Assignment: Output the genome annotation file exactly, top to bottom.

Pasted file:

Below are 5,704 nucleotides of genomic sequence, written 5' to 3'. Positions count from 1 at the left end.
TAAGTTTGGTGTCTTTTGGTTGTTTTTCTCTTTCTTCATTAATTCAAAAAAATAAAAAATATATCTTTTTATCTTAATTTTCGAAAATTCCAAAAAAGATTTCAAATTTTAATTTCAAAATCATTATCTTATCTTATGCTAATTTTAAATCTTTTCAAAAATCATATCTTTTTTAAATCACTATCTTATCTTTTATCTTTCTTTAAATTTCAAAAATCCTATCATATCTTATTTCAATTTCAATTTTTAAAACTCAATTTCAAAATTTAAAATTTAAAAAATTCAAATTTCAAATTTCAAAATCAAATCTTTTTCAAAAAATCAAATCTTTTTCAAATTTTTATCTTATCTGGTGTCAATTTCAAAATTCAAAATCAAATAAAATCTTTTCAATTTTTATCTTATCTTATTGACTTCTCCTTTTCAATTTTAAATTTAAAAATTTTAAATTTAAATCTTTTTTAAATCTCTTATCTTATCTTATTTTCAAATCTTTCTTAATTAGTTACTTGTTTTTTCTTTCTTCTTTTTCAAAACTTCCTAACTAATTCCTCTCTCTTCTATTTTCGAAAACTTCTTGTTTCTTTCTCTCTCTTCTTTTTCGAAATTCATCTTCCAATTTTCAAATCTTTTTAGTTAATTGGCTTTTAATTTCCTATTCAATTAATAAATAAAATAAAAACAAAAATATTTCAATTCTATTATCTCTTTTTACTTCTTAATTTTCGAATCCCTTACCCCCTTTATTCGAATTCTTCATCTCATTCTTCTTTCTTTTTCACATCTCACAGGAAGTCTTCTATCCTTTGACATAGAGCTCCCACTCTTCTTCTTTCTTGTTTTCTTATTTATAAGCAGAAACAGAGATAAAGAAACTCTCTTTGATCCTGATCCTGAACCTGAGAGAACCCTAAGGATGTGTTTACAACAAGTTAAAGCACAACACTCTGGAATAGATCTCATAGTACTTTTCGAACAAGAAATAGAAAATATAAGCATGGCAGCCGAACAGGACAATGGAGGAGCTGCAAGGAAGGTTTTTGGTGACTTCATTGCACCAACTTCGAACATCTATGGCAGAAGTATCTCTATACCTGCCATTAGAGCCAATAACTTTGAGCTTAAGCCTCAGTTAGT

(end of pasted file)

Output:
Below are 5,704 nucleotides of genomic sequence, written 5' to 3'. Positions count from 1 at the left end.
TAAGTTTGGTGTCTTTTGGTTGTTTTTCTCTTTCTTCATTAATTCAAAAAAATAAAAAATATATCTTTTTATCTTAATTTTCGAAAATTCCAAAAAAGATTTCAAATTTTAATTTCAAAATCATTATCTTATCTTATGCTAATTTTAAATCTTTTCAAAAATCATATCTTTTTTAAATCACTATCTTATCTTTTATCTTTCTTTAAATTTCAAAAATCCTATCATATCTTATTTCAATTTCAATTTTTAAAACTCAATTTCAAAATTTAAAATTTAAAAAATTCAAATTTCAAATTTCAAAATCAAATCTTTTTCAAAAAATCAAATCTTTTTCAAATTTTTATCTTATCTGGTGTCAATTTCAAAATTCAAAATCAAATAAAATCTTTTCAATTTTTATCTTATCTTATTGACTTCTCCTTTTCAATTTTAAATTTAAAAATTTTAAATTTAAATCTTTTTTAAATCTCTTATCTTATCTTATTTTCAAATCTTTCTTAATTAGTTACTTGTTTTTTCTTTCTTCTTTTTCAAAACTTCCTAACTAATTCCTCTCTCTTCTATTTTCGAAAACTTCTTGTTTCTTTCTCTCTCTTCTTTTTCGAAATTCATCTTCCAATTTTCAAATCTTTTTAGTTAATTGGCTTTTAATTTCCTATTCAATTAATAAATAAAATAAAAACAAAAATATTTCAATTCTATTATCTCTTTTTACTTCTTAATTTTCGAATCCCTTACCCCCTTTATTCGAATTCTTCATCTCATTCTTCTTTCTTTTTCACATCTCACAGGAAGTCTTCTATCCTTTGACATAGAGCTCCCACTCTTCTTCTTTCTTGTTTTCTTATTTATAAGCAGAAACAGAGATAAAGAAACTCTCTTTGATCCTGATCCTGAACCTGAGAGAACCCTAAGGATGTGTTTACAACAAGTTAAAGCACAACACTCTGGAATAGATCTCATAGTACTTTTCGAACAAGAAATAGAAAATATAAGCATGGCAGCCGAACAGGACAATGGAGGAGCTGCAAGGAAGGTTTTTGGTGACTTCATTGCACCAACTTCGAACATCTATGGCAGAAGTATCTCTATACCTGCCATTAGAGCCAATAACTTTGAGCTTAAGCCTCAGTTAGT